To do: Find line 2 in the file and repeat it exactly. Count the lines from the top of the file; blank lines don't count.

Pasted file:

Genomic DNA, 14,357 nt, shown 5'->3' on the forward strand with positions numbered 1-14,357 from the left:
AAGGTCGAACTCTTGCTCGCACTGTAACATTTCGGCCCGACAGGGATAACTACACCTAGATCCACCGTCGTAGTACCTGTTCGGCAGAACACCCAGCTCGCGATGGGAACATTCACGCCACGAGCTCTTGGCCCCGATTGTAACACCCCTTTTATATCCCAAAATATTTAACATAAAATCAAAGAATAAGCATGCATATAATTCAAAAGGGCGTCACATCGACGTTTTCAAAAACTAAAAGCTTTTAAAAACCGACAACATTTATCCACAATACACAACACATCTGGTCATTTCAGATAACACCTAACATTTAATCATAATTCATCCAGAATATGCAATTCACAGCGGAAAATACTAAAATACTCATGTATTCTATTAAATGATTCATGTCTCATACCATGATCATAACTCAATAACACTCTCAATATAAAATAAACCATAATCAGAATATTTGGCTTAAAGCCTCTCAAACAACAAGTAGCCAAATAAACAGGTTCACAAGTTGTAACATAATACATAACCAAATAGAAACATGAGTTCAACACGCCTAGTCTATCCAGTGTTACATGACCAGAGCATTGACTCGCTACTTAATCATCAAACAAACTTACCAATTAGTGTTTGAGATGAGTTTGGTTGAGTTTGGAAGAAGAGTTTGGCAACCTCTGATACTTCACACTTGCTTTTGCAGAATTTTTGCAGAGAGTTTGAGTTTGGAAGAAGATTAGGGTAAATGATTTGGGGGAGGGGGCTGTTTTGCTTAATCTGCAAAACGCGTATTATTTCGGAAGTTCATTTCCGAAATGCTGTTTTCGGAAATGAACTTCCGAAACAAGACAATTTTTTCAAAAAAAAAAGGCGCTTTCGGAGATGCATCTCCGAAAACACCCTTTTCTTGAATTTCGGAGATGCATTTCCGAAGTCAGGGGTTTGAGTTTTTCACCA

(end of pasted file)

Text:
AAGGTCGAACTCTTGCTCGCACTGTAACATTTCGGCCCGACAGGGATAACTACACCTAGATCCACCGTCGTAGTACCTGTTCGGCAGAACACCCAGCTCGCGATGGGAACATTCACGCCACGAGCTCTTGGCCCCGATTGTAACACCCCTTTTATATCCCAAAATATTTAACATAAAATCAAAGAATAAGCATGCATATAATTCAAAAGGGCGTCACATCGACGTTTTCAAAAACTAAAAGCTTTTAAAAACCGACAACATTTATCCACAATACACAACACATCTGGTCATTTCAGATAACACCTAACATTTAATCATAATTCATCCAGAATATGCAATTCACAGCGGAAAATACTAAAATACTCATGTATTCTATTAAATGATTCATGTCTCATACCATGATCATAACTCAATAACACTCTCAATATAAAATAAACCATAATCAGAATATTTGGCTTAAAGCCTCTCAAACAACAAGTAGCCAAATAAACAGGTTCACAAGTTGTAACATAATACATAACCAAATAGAAACATGAGTTCAACACGCCTAGTCTATCCAGTGTTACATGACCAGAGCATTGACTCGCTACTTAATCATCAAACAAACTTACCAATTAGTGTTTGAGATGAGTTTGGTTGAGTTTGGAAGAAGAGTTTGGCAACCTCTGATACTTCACACTTGCTTTTGCAGAATTTTTGCAGAGAGTTTGAGTTTGGAAGAAGATTAGGGTAAATGATTTGGGGGAGGGGGCTGTTTTGCTTAATCTGCAAAACGCGTATTATTTCGGAAGTTCATTTCCGAAATGCTGTTTTCGGAAATGAACTTCCGAAACAAGACAATTTTTTCAAAAAAAAAAGGCGCTTTCGGAGATGCATCTCCGAAAACACCCTTTTCTTGAATTTCGGAGATGCATTTCCGAAGTCAGGGGTTTGAGTTTTTCACCA